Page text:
Individuals with type 1 diabetes are living longer, study shows

Many people wonder how type 1 diabetes will affect their lives when they are first diagnosed with the disease. Since individuals typically develop the condition during childhood or adolescence, it may be scary or overwhelming for them at first.

However, recent research has shown that type 1 diabetics can live long, healthy lives, especially if they practice good diabetes management.

A study presented at the 71st Scientific Sessions of the American Diabetes Association found that the life expectancy of people with type 1 diabetes has increased substantially over the years.

The results of the 30-year study showed that, on average, individuals diagnosed with type 1 diabetes between 1965 and 1980 lived 15 years longer than those who developed the disease between 1950 and 1964.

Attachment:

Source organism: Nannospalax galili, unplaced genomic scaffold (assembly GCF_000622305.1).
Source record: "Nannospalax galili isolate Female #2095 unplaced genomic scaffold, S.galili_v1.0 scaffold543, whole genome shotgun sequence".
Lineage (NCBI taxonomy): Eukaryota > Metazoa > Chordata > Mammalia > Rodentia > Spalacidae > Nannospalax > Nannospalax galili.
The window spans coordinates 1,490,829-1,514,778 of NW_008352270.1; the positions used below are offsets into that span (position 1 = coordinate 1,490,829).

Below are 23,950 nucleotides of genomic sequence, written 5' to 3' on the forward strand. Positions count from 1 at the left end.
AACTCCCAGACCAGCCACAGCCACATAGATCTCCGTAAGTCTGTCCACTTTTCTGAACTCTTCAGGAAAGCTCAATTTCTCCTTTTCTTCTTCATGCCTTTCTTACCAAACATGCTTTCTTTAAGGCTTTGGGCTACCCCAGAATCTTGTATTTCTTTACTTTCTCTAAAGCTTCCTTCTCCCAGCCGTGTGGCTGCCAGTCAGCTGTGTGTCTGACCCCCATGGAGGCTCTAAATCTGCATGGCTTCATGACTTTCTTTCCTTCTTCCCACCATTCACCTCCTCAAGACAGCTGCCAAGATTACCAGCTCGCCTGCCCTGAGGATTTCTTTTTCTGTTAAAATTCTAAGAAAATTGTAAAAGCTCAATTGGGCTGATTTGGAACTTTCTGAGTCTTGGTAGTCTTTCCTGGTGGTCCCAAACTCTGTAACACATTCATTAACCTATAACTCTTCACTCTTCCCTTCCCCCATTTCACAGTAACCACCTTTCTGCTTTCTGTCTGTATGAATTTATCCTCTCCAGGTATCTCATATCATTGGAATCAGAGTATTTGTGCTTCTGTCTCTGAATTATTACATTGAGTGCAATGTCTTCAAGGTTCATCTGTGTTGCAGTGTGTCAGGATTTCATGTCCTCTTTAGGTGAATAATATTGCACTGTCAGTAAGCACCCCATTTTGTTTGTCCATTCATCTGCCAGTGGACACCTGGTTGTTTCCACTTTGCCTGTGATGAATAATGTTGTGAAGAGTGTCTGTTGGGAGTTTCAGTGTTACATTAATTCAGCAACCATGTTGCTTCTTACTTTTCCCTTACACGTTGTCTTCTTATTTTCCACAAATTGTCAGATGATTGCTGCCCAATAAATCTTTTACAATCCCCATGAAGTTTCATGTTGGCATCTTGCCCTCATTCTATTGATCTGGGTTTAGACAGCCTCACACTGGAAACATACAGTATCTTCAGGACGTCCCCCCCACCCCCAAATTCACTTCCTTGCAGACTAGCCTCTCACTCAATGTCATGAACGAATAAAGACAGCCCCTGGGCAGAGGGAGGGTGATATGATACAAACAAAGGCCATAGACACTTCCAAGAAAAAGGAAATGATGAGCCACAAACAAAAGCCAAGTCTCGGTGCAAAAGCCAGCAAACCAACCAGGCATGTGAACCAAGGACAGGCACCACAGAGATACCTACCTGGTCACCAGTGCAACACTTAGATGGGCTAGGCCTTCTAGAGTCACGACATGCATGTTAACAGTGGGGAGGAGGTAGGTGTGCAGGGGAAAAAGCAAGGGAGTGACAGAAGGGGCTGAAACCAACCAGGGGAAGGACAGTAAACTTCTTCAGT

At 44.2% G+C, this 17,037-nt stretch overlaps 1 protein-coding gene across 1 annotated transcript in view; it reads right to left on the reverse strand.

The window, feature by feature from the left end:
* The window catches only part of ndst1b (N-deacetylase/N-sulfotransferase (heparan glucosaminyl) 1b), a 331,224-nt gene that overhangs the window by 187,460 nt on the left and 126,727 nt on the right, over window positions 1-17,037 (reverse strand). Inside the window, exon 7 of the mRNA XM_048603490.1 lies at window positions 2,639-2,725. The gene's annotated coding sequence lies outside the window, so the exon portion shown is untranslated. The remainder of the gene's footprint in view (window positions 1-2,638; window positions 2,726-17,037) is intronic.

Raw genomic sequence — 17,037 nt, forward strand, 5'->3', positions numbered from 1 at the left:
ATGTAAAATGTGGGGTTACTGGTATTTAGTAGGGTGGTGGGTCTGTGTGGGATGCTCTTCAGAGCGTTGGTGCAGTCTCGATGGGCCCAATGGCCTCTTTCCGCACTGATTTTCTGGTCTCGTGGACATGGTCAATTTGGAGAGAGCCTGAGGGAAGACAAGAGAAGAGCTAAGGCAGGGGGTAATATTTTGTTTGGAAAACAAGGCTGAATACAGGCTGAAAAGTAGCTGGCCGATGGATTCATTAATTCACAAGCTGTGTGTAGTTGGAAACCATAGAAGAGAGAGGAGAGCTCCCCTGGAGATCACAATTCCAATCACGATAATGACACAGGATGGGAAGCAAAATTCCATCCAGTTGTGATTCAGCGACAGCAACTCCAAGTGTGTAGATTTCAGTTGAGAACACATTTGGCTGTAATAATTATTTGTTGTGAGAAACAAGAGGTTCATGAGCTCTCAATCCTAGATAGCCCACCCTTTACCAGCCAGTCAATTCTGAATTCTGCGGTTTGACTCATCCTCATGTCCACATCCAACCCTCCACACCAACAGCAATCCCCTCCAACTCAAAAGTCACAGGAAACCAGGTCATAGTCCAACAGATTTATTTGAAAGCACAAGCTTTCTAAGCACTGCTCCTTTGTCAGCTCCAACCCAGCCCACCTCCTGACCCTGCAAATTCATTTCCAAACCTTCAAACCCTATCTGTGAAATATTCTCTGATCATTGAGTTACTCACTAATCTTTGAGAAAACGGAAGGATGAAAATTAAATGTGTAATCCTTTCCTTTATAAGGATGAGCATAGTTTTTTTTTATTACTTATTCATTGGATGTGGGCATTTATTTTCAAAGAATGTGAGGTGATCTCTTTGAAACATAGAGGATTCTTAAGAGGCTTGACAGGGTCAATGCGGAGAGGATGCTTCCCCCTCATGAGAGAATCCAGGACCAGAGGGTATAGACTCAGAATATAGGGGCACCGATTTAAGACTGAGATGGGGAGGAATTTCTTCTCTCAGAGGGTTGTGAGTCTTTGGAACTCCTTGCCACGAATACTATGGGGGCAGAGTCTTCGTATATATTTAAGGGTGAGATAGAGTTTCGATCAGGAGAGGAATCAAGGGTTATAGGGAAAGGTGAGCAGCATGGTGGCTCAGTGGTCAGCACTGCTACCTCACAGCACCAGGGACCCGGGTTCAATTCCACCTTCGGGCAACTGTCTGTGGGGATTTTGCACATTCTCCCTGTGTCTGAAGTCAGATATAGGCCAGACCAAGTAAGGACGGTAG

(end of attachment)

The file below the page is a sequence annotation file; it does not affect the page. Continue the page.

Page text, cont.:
"The estimated 15-year life expectancy improvement between the two groups persisted regardless of gender or pubertal status at diagnosis," said lead researcher Trevor J. Orchard, MD.

Furthermore, the mortality rate of individuals who were diagnosed with type 1 diabetes during the earlier time span was more than 35 percent, compared to less than 12 percent for those in later years.

People who have type 1 diabetes must practice diligent diabetes management to help prevent complications that can occur in individuals who do not have any insulin in their bodies.

The National Center for Biotechnology Information states that it is important for newly diagnosed type 1 diabetics to recognize the signs of high or low blood sugar, plan a diabetic diet and learn how to adjust their diabetes medication doses according to variables such as exercise, sickness or travel.

In order to avoid foot damage that can occur in individuals with diabetes, patients should have their feet examined at least two times annually, quit smoking and ensure that they are wearing the right type of shoes, the organization recommends.